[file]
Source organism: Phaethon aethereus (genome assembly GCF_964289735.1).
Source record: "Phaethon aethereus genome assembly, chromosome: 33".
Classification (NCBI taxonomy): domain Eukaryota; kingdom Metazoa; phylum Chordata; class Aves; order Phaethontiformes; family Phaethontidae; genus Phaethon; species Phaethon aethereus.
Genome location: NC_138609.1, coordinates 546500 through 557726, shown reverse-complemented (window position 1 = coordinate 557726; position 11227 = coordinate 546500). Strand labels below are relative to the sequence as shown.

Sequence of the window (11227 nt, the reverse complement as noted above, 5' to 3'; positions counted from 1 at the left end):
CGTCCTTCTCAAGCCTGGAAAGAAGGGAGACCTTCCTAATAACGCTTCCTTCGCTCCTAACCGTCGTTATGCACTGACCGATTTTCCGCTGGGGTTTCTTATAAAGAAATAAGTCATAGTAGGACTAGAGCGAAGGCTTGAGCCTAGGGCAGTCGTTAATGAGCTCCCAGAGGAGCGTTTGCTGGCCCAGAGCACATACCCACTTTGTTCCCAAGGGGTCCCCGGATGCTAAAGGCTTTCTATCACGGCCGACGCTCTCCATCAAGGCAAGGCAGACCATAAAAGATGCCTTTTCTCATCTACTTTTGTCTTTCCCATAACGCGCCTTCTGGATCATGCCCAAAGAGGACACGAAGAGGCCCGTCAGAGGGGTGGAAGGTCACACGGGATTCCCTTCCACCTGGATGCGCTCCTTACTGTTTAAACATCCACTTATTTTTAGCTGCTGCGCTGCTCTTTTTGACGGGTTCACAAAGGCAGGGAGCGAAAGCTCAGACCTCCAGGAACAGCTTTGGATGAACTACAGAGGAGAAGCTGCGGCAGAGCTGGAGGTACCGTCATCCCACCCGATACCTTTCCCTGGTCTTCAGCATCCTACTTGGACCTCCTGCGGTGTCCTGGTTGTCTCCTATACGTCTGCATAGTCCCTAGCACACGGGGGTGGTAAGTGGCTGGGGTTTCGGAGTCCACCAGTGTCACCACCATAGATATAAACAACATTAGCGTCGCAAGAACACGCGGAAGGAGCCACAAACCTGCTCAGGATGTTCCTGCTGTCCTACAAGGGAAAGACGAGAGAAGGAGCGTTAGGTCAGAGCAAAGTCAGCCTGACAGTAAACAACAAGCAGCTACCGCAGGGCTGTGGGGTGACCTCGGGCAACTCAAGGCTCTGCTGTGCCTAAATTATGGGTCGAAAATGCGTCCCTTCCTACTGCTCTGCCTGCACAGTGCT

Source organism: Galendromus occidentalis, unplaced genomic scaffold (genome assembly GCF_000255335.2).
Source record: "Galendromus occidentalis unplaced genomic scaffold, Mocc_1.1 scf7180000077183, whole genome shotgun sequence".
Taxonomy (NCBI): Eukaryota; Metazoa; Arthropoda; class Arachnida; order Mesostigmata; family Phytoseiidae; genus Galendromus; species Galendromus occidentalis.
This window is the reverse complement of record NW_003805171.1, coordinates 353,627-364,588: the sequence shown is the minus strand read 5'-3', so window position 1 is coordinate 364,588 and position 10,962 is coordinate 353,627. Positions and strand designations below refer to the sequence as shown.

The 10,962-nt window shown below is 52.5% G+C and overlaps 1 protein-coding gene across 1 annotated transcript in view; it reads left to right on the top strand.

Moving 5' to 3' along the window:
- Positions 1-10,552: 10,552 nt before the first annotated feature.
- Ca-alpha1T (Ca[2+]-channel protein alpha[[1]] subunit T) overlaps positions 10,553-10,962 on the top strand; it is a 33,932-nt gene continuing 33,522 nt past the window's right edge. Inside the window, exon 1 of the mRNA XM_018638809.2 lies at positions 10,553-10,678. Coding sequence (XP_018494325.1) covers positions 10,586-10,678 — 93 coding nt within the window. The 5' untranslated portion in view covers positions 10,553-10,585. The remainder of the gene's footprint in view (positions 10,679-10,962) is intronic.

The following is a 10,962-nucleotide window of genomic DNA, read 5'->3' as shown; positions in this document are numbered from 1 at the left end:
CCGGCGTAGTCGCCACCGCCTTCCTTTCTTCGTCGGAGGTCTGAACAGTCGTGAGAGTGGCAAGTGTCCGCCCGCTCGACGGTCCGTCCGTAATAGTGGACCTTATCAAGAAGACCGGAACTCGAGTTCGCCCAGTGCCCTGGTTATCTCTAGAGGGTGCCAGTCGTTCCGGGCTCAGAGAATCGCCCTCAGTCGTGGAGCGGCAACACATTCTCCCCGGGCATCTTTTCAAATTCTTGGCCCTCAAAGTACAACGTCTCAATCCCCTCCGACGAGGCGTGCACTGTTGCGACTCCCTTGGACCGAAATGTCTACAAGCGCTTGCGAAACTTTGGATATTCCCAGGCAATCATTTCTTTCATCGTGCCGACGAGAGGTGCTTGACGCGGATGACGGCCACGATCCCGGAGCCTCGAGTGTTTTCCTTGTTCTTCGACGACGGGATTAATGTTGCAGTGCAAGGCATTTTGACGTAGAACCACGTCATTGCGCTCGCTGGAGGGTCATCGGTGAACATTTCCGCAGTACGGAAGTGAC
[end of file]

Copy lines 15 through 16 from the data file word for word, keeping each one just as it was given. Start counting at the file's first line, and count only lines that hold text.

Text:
The following is a 10,962-nucleotide window of genomic DNA, read 5'->3' as shown; positions in this document are numbered from 1 at the left end:
CCGGCGTAGTCGCCACCGCCTTCCTTTCTTCGTCGGAGGTCTGAACAGTCGTGAGAGTGGCAAGTGTCCGCCCGCTCGACGGTCCGTCCGTAATAGTGGACCTTATCAAGAAGACCGGAACTCGAGTTCGCCCAGTGCCCTGGTTATCTCTAGAGGGTGCCAGTCGTTCCGGGCTCAGAGAATCGCCCTCAGTCGTGGAGCGGCAACACATTCTCCCCGGGCATCTTTTCAAATTCTTGGCCCTCAAAGTACAACGTCTCAATCCCCTCCGACGAGGCGTGCACTGTTGCGACTCCCTTGGACCGAAATGTCTACAAGCGCTTGCGAAACTTTGGATATTCCCAGGCAATCATTTCTTTCATCGTGCCGACGAGAGGTGCTTGACGCGGATGACGGCCACGATCCCGGAGCCTCGAGTGTTTTCCTTGTTCTTCGACGACGGGATTAATGTTGCAGTGCAAGGCATTTTGACGTAGAACCACGTCATTGCGCTCGCTGGAGGGTCATCGGTGAACATTTCCGCAGTACGGAAGTGAC